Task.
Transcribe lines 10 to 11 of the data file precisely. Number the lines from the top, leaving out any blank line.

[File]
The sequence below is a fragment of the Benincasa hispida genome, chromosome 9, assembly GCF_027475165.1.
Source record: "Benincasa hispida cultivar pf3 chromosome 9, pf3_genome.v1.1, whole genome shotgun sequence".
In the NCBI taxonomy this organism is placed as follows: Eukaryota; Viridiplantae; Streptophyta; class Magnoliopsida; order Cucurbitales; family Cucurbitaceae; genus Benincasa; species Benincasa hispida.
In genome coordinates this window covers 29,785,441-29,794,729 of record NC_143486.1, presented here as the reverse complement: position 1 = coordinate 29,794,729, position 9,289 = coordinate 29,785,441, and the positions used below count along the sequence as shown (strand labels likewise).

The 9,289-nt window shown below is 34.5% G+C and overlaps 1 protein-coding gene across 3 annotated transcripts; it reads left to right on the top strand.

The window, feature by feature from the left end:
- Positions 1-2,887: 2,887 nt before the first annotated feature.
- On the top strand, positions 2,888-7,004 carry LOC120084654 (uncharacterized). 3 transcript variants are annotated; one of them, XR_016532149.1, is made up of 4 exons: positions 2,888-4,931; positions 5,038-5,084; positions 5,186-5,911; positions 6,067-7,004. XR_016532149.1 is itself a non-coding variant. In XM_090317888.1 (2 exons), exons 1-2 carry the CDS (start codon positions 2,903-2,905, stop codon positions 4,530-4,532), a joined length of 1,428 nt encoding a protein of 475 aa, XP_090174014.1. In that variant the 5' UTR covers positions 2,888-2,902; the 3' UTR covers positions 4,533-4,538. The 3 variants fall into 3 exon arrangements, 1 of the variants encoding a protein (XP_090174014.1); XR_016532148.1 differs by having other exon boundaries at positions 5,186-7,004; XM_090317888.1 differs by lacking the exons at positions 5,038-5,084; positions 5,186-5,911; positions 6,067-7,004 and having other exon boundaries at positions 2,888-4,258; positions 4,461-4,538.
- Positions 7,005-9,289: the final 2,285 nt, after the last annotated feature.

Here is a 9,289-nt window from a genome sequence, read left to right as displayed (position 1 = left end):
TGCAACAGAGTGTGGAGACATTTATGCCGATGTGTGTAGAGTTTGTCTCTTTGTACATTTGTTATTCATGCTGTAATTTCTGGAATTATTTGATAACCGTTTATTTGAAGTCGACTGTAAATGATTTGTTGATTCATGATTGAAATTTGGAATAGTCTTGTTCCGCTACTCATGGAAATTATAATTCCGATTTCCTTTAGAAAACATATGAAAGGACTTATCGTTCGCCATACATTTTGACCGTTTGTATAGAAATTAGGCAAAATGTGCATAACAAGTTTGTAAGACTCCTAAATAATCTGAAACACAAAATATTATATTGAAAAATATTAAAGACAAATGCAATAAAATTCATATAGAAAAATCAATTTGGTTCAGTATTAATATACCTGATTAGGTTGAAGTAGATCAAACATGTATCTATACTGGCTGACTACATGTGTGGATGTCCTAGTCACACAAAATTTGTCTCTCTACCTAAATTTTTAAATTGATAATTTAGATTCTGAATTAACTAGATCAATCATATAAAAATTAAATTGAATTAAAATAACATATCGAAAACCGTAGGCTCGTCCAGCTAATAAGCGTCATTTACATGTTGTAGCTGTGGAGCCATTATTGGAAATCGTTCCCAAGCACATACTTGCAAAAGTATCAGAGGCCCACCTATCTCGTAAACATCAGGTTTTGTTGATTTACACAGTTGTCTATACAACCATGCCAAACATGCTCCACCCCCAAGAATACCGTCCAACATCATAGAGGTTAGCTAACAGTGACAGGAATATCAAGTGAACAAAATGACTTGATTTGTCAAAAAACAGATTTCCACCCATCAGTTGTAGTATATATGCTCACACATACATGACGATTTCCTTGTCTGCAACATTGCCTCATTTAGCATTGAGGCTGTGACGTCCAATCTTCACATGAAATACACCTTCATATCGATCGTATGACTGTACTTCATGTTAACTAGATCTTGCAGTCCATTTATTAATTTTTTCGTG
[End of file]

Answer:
Here is a 9,289-nt window from a genome sequence, read left to right as displayed (position 1 = left end):
TGCAACAGAGTGTGGAGACATTTATGCCGATGTGTGTAGAGTTTGTCTCTTTGTACATTTGTTATTCATGCTGTAATTTCTGGAATTATTTGATAACCGTTTATTTGAAGTCGACTGTAAATGATTTGTTGATTCATGATTGAAATTTGGAATAGTCTTGTTCCGCTACTCATGGAAATTATAATTCCGATTTCCTTTAGAAAACATATGAAAGGACTTATCGTTCGCCATACATTTTGACCGTTTGTATAGAAATTAGGCAAAATGTGCATAACAAGTTTGTAAGACTCCTAAATAATCTGAAACACAAAATATTATATTGAAAAATATTAAAGACAAATGCAATAAAATTCATATAGAAAAATCAATTTGGTTCAGTATTAATATACCTGATTAGGTTGAAGTAGATCAAACATGTATCTATACTGGCTGACTACATGTGTGGATGTCCTAGTCACACAAAATTTGTCTCTCTACCTAAATTTTTAAATTGATAATTTAGATTCTGAATTAACTAGATCAATCATATAAAAATTAAATTGAATTAAAATAACATATCGAAAACCGTAGGCTCGTCCAGCTAATAAGCGTCATTTACATGTTGTAGCTGTGGAGCCATTATTGGAAATCGTTCCCAAGCACATACTTGCAAAAGTATCAGAGGCCCACCTATCTCGTAAACATCAGGTTTTGTTGATTTACACAGTTGTCTATACAACCATGCCAAACATGCTCCACCCCCAAGAATACCGTCCAACATCATAGAGGTTAGCTAACAGTGACAGGAATATCAAGTGAACAAAATGACTTGATTTGTCAAAAAACAGATTTCCACCCATCAGTTGTAGTATATATGCTCACACATACATGACGATTTCCTTGTCTGCAACATTGCCTCATTTAGCATTGAGGCTGTGACGTCCAATCTTCACATGAAATACACCTTCATATCGATCGTATGACTGTACTTCATGTTAACTAGATCTTGCAGTCCATTTATTAATTTTTTCGTG